Your Virtual World Is Getting Smaller

You are looking at the latest revolutionary advancement that is shaking up the computer industry. This tiny cube of a computer packs a behemoth punch of computing power crunching at least 420 million transistors within 40 square inches, while consuming only 20 watts. That’s good for you, and good for the environment.

We have come a very long way in 31 years since IBM first introduced the first  monstrosity Personal Computer 5150 PC in 1981. (Just so you tech buffs don’t start arguing amongst yourselves as to the original PC specs were, here they are: CPU: Intel 8088, 4.77MHz, RAM: 16K,(640K max), Display: 80 X 24 text, Storage: dual 160KB 5.25-inch disk drives, Ports: cassette & keyboard only,OS: PC-DOS v1.0.)

Xi3 has managed to truly re-design the PC from the ground up. Gone is the run of the mill single motherboard design concept we are all used to seeing in both desktops and laptop form. Instead, they use a modular back plane architecture concept. When you look under the cover, you will see three boards interconnect, like a single motherboard was divided and turned into a U shape. Because the Xi3 architecture separates standard system components, such as processor and memory, from customer or special application requirements, the Xi3 design approach allows for rapid and inexpensive development of new and innovative technologies.

This is the first architecture to separate the SouthBridge chip of a chipset solution from the core processor and the NorthBridge chipset. This innovative “SouthBridge agnostic” design means that any number of SouthBridge chips can easily be developed into a working product regardless of the processor or NorthBridge in the “core” design.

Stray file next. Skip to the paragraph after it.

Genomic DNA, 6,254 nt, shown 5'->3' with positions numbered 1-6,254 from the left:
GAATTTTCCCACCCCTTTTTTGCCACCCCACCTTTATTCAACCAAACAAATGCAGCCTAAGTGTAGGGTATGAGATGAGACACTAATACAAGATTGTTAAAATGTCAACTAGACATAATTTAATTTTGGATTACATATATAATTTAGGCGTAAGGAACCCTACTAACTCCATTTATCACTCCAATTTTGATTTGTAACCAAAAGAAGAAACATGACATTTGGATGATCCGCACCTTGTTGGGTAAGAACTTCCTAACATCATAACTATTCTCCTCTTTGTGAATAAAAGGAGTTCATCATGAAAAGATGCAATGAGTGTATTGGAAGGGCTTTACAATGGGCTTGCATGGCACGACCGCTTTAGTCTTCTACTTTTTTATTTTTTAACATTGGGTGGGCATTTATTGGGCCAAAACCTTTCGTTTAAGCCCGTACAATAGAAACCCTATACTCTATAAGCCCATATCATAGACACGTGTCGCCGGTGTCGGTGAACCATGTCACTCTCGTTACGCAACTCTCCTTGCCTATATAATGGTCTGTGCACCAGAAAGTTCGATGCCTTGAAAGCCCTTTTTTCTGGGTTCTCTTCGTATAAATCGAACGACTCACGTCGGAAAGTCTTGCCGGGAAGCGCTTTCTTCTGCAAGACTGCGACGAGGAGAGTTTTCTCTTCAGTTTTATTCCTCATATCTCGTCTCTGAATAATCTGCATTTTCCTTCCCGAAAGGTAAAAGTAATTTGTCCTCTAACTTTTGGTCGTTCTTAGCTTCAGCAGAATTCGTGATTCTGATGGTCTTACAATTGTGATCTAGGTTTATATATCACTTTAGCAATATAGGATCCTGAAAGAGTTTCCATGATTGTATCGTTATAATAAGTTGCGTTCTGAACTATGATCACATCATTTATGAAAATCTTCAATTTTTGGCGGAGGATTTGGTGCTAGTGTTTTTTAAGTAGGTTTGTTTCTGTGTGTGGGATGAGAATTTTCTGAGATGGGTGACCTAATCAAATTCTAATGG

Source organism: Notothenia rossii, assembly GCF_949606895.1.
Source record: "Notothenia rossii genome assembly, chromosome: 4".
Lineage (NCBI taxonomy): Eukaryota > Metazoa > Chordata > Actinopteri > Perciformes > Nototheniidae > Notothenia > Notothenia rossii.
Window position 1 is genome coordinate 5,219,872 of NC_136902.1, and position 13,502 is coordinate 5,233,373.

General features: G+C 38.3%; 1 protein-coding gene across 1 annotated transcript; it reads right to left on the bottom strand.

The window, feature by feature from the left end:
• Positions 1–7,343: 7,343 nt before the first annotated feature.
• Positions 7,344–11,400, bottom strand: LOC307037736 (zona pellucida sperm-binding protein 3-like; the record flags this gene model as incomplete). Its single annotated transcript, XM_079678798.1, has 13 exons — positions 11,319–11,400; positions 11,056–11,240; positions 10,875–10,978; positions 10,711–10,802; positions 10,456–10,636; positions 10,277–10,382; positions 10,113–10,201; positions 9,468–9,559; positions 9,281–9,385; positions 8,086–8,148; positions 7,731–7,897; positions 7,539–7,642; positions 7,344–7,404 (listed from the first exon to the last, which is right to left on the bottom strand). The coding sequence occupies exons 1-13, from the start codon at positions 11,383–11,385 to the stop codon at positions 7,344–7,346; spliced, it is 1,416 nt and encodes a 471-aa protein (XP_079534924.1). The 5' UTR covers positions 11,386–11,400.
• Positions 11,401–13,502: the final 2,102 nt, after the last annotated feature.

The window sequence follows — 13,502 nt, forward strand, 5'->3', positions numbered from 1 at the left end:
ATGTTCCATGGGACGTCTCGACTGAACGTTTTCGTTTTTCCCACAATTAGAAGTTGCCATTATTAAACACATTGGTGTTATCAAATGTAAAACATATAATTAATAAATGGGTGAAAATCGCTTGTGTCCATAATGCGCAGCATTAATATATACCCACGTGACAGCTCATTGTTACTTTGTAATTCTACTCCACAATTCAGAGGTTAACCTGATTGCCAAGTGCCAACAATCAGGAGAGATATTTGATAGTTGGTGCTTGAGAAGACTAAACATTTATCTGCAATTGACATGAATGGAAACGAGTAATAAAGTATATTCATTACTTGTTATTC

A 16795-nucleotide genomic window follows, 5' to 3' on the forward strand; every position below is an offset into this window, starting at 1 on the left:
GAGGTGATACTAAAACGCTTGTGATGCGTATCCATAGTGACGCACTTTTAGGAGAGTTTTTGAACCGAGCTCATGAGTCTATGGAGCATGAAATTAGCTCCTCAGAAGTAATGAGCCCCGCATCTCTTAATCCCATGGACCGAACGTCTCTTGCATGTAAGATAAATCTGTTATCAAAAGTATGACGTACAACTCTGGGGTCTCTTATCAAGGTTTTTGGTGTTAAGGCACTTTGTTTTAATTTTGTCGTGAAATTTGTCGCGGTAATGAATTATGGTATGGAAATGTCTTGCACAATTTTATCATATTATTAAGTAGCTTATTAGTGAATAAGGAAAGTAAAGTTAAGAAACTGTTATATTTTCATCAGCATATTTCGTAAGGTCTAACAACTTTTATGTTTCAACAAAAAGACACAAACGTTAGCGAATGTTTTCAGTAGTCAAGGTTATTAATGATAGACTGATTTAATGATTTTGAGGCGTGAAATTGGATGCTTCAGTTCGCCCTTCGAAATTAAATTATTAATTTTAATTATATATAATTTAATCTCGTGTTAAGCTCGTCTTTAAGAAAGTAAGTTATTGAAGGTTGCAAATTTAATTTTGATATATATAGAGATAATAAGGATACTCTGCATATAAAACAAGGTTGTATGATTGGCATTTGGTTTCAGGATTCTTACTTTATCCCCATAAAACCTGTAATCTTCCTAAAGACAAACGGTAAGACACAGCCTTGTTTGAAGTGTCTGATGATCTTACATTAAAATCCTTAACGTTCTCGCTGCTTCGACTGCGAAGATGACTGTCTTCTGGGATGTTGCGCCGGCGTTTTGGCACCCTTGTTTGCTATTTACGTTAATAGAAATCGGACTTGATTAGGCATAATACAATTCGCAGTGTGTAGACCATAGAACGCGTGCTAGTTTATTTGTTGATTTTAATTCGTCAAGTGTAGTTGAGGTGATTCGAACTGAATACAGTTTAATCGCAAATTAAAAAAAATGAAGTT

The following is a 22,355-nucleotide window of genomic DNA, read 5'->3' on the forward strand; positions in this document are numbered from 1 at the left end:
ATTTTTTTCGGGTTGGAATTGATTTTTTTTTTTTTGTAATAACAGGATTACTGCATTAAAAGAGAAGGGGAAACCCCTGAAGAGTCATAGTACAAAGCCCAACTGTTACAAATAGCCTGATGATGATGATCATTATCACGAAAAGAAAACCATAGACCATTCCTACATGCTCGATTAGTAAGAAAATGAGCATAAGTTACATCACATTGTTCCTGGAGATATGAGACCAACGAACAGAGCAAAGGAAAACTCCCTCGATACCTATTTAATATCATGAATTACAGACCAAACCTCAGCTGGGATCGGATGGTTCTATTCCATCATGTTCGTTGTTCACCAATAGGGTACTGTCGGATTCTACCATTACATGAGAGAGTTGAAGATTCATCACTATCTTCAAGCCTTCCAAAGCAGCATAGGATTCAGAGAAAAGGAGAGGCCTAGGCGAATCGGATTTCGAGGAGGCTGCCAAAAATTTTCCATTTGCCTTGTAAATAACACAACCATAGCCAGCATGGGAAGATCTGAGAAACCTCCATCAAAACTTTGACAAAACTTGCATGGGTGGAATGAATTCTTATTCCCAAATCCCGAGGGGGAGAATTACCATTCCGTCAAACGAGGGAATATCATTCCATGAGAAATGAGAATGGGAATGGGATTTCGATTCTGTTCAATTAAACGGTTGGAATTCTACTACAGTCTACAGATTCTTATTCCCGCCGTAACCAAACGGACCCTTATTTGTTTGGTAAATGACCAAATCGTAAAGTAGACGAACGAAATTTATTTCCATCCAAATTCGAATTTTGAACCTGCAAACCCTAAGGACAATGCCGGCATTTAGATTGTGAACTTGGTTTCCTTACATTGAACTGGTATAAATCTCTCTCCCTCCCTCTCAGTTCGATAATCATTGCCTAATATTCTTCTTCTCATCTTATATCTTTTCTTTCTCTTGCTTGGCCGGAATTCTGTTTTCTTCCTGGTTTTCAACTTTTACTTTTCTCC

What does that mean to you? Consider a tiny sleek all aluminum cube computer maxed out with specs like this: 1.8 Ghz Dual-Core 64-bit 3400e, 1MB L2 Cache, supported by the 780E NorthBridge and SB710 SouthBridge chipsets, 2GB DDR2 memory, with dual 2560X1600 display outputs, eSATA 3.0, 2.5 and 1.5 support, USB 2.0 support, up to 129GB mSATA SSD. If that’s not cool enough, how many other computers can survive you driving your car over them?

The environmentally conscious, and large corporations alike, will certainly appreciate that it sips 20 watts of power, large scale businesses will enjoy the fact it will keep their power bills down.

Xi3 has basic entry level systems for general all around computing, advanced systems for hardcore gamers, and micro servers for businesses. In fact, they have also turned the world of servers upside down with their mobile data center, which holds 224 micro server cubes, effectively replacing the equivalent of 5 racks of servers in a data center. This means businesses, governments, could have mobile data centers and position resources anywhere in the world with very short notice. Check out the video of the data center here. This may well signal the end of permanent data center installations, and usher in an era of truly mobile technology,  mobile devices, and mobile servers.

The perfect computer doesn’t exist. There are positives and minuses with all of them regardless of manufacturer, make, model, or brand. With that in mind, here are some downsides to consider with the Xi3 system. While being highly versatile, the hardware and components are strictly proprietary… you won’t be going down to your local electronic store to get a replacement part or upgrade. This means you have to rely on buying from the manufacturer, and paying the price they set. That being said, it really isn’t a negative to immerse yourself into an exemplary implementation of technology such as this.

What do you think?

I would love your thoughts and comments. You can Email me directly at and I will reply to as many of your messages as possible, maybe using some questions and answers in a future post.

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J. D. Redmond  ~ “Dr. Tech” ~

Jacques Redmond

About Jacques Redmond

I'm an I.T. Security Professional, Technology Analyst, Consultant, & Tech Writer Protecting You From Viruses, Malware, Trojans, Hackers, and other Cyber Threats. I enjoy taking complicated subjects, and putting them in a way that's easy for everyone to understand. My site INFORMATIONWARFARE.US gives free advice to combat threats to your system.